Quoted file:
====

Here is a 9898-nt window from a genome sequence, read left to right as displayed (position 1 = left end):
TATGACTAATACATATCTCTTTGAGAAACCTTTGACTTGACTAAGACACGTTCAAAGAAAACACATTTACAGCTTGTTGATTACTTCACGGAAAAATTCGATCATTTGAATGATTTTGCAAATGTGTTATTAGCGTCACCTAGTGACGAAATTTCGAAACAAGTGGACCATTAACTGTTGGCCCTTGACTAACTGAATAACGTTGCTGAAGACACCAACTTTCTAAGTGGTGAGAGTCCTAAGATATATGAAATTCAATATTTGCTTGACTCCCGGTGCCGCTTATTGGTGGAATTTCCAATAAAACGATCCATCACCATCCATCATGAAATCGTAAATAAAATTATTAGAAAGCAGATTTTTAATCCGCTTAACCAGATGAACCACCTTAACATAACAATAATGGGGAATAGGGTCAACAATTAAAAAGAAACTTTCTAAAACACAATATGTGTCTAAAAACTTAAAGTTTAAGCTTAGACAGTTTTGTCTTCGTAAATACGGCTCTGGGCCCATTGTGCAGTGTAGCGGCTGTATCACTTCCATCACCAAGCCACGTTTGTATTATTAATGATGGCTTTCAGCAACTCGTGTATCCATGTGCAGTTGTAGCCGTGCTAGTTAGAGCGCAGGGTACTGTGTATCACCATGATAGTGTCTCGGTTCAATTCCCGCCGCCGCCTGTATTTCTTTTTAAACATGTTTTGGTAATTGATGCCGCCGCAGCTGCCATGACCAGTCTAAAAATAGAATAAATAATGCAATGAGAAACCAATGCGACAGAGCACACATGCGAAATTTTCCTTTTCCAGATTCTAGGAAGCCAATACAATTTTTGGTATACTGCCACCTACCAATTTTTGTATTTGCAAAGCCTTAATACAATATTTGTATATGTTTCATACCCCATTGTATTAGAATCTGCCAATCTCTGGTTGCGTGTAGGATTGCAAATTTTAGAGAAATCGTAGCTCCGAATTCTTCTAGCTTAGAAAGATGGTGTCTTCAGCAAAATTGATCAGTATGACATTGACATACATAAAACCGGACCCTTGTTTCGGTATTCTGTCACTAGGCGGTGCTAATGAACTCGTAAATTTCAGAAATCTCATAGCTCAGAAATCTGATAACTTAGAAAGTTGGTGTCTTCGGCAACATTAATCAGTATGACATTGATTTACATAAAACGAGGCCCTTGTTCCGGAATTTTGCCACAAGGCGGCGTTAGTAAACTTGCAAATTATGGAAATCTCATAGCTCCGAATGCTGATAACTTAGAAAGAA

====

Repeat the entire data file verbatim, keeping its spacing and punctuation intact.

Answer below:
Here is a 9898-nt window from a genome sequence, read left to right as displayed (position 1 = left end):
TATGACTAATACATATCTCTTTGAGAAACCTTTGACTTGACTAAGACACGTTCAAAGAAAACACATTTACAGCTTGTTGATTACTTCACGGAAAAATTCGATCATTTGAATGATTTTGCAAATGTGTTATTAGCGTCACCTAGTGACGAAATTTCGAAACAAGTGGACCATTAACTGTTGGCCCTTGACTAACTGAATAACGTTGCTGAAGACACCAACTTTCTAAGTGGTGAGAGTCCTAAGATATATGAAATTCAATATTTGCTTGACTCCCGGTGCCGCTTATTGGTGGAATTTCCAATAAAACGATCCATCACCATCCATCATGAAATCGTAAATAAAATTATTAGAAAGCAGATTTTTAATCCGCTTAACCAGATGAACCACCTTAACATAACAATAATGGGGAATAGGGTCAACAATTAAAAAGAAACTTTCTAAAACACAATATGTGTCTAAAAACTTAAAGTTTAAGCTTAGACAGTTTTGTCTTCGTAAATACGGCTCTGGGCCCATTGTGCAGTGTAGCGGCTGTATCACTTCCATCACCAAGCCACGTTTGTATTATTAATGATGGCTTTCAGCAACTCGTGTATCCATGTGCAGTTGTAGCCGTGCTAGTTAGAGCGCAGGGTACTGTGTATCACCATGATAGTGTCTCGGTTCAATTCCCGCCGCCGCCTGTATTTCTTTTTAAACATGTTTTGGTAATTGATGCCGCCGCAGCTGCCATGACCAGTCTAAAAATAGAATAAATAATGCAATGAGAAACCAATGCGACAGAGCACACATGCGAAATTTTCCTTTTCCAGATTCTAGGAAGCCAATACAATTTTTGGTATACTGCCACCTACCAATTTTTGTATTTGCAAAGCCTTAATACAATATTTGTATATGTTTCATACCCCATTGTATTAGAATCTGCCAATCTCTGGTTGCGTGTAGGATTGCAAATTTTAGAGAAATCGTAGCTCCGAATTCTTCTAGCTTAGAAAGATGGTGTCTTCAGCAAAATTGATCAGTATGACATTGACATACATAAAACCGGACCCTTGTTTCGGTATTCTGTCACTAGGCGGTGCTAATGAACTCGTAAATTTCAGAAATCTCATAGCTCAGAAATCTGATAACTTAGAAAGTTGGTGTCTTCGGCAACATTAATCAGTATGACATTGATTTACATAAAACGAGGCCCTTGTTCCGGAATTTTGCCACAAGGCGGCGTTAGTAAACTTGCAAATTATGGAAATCTCATAGCTCCGAATGCTGATAACTTAGAAAGAA